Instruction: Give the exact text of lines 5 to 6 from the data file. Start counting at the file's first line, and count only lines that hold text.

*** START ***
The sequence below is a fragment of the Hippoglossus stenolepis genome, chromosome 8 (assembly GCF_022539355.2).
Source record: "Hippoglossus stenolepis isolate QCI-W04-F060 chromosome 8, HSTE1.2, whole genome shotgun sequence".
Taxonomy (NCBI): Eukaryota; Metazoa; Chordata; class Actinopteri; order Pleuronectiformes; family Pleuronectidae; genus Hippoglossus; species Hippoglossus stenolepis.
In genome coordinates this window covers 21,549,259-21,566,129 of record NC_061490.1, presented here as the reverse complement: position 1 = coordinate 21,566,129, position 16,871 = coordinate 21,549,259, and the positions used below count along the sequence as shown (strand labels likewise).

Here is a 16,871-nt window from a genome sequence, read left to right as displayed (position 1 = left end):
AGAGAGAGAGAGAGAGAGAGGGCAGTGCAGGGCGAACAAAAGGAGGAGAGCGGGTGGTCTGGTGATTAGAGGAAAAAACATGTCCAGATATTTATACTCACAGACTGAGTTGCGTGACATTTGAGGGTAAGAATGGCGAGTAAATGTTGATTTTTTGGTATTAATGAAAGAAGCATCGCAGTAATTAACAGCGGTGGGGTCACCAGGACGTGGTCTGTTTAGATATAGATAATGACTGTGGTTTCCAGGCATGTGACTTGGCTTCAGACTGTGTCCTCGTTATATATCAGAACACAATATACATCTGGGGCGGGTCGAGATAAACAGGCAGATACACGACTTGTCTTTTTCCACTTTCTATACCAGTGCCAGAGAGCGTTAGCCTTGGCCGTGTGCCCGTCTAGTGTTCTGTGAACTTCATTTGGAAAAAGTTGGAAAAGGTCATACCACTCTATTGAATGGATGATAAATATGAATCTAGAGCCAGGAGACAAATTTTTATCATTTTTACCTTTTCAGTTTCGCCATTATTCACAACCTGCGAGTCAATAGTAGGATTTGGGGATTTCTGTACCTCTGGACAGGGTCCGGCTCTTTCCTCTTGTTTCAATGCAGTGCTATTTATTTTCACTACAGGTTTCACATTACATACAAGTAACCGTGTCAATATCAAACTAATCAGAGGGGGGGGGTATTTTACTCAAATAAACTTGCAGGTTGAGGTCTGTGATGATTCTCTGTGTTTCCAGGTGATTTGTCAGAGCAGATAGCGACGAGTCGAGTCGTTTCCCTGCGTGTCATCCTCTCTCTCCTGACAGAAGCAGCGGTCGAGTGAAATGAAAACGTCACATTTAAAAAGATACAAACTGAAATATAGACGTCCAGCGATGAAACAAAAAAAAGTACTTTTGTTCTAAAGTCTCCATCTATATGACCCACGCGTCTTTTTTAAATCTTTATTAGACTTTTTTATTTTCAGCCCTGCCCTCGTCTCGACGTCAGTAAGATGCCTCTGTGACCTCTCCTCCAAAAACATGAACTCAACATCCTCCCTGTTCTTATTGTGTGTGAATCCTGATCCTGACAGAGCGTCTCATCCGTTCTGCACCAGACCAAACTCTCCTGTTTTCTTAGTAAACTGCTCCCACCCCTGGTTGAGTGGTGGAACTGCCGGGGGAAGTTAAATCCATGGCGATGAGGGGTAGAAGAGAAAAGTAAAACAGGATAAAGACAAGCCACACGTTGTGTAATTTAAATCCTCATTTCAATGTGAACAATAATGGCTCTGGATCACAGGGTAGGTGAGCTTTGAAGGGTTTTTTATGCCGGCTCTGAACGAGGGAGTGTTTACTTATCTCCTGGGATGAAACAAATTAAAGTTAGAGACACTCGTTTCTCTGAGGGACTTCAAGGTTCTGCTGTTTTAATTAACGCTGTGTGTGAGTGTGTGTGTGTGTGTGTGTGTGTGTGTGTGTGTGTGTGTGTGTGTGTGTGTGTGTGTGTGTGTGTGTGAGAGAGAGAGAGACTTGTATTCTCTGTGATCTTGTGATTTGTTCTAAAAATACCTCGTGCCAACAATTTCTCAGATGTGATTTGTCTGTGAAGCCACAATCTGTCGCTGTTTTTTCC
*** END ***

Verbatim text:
Here is a 16,871-nt window from a genome sequence, read left to right as displayed (position 1 = left end):
AGAGAGAGAGAGAGAGAGAGGGCAGTGCAGGGCGAACAAAAGGAGGAGAGCGGGTGGTCTGGTGATTAGAGGAAAAAACATGTCCAGATATTTATACTCACAGACTGAGTTGCGTGACATTTGAGGGTAAGAATGGCGAGTAAATGTTGATTTTTTGGTATTAATGAAAGAAGCATCGCAGTAATTAACAGCGGTGGGGTCACCAGGACGTGGTCTGTTTAGATATAGATAATGACTGTGGTTTCCAGGCATGTGACTTGGCTTCAGACTGTGTCCTCGTTATATATCAGAACACAATATACATCTGGGGCGGGTCGAGATAAACAGGCAGATACACGACTTGTCTTTTTCCACTTTCTATACCAGTGCCAGAGAGCGTTAGCCTTGGCCGTGTGCCCGTCTAGTGTTCTGTGAACTTCATTTGGAAAAAGTTGGAAAAGGTCATACCACTCTATTGAATGGATGATAAATATGAATCTAGAGCCAGGAGACAAATTTTTATCATTTTTACCTTTTCAGTTTCGCCATTATTCACAACCTGCGAGTCAATAGTAGGATTTGGGGATTTCTGTACCTCTGGACAGGGTCCGGCTCTTTCCTCTTGTTTCAATGCAGTGCTATTTATTTTCACTACAGGTTTCACATTACATACAAGTAACCGTGTCAATATCAAACTAATCAGAGGGGGGGGGTATTTTACTCAAATAAACTTGCAGGTTGAGGTCTGTGATGATTCTCTGTGTTTCCAGGTGATTTGTCAGAGCAGATAGCGACGAGTCGAGTCGTTTCCCTGCGTGTCATCCTCTCTCTCCTGACAGAAGCAGCGGTCGAGTGAAATGAAAACGTCACATTTAAAAAGATACAAACTGAAATATAGACGTCCAGCGATGAAACAAAAAAAAGTACTTTTGTTCTAAAGTCTCCATCTATATGACCCACGCGTCTTTTTTAAATCTTTATTAGACTTTTTTATTTTCAGCCCTGCCCTCGTCTCGACGTCAGTAAGATGCCTCTGTGACCTCTCCTCCAAAAACATGAACTCAACATCCTCCCTGTTCTTATTGTGTGTGAATCCTGATCCTGACAGAGCGTCTCATCCGTTCTGCACCAGACCAAACTCTCCTGTTTTCTTAGTAAACTGCTCCCACCCCTGGTTGAGTGGTGGAACTGCCGGGGGAAGTTAAATCCATGGCGATGAGGGGTAGAAGAGAAAAGTAAAACAGGATAAAGACAAGCCACACGTTGTGTAATTTAAATCCTCATTTCAATGTGAACAATAATGGCTCTGGATCACAGGGTAGGTGAGCTTTGAAGGGTTTTTTATGCCGGCTCTGAACGAGGGAGTGTTTACTTATCTCCTGGGATGAAACAAATTAAAGTTAGAGACACTCGTTTCTCTGAGGGACTTCAAGGTTCTGCTGTTTTAATTAACGCTGTGTGTGAGTGTGTGTGTGTGTGTGTGTGTGTGTGTGTGTGTGTGTGTGTGTGTGTGTGTGTGTGTGTGTGTGTGTGAGAGAGAGAGAGACTTGTATTCTCTGTGATCTTGTGATTTGTTCTAAAAATACCTCGTGCCAACAATTTCTCAGATGTGATTTGTCTGTGAAGCCACAATCTGTCGCTGTTTTTTCC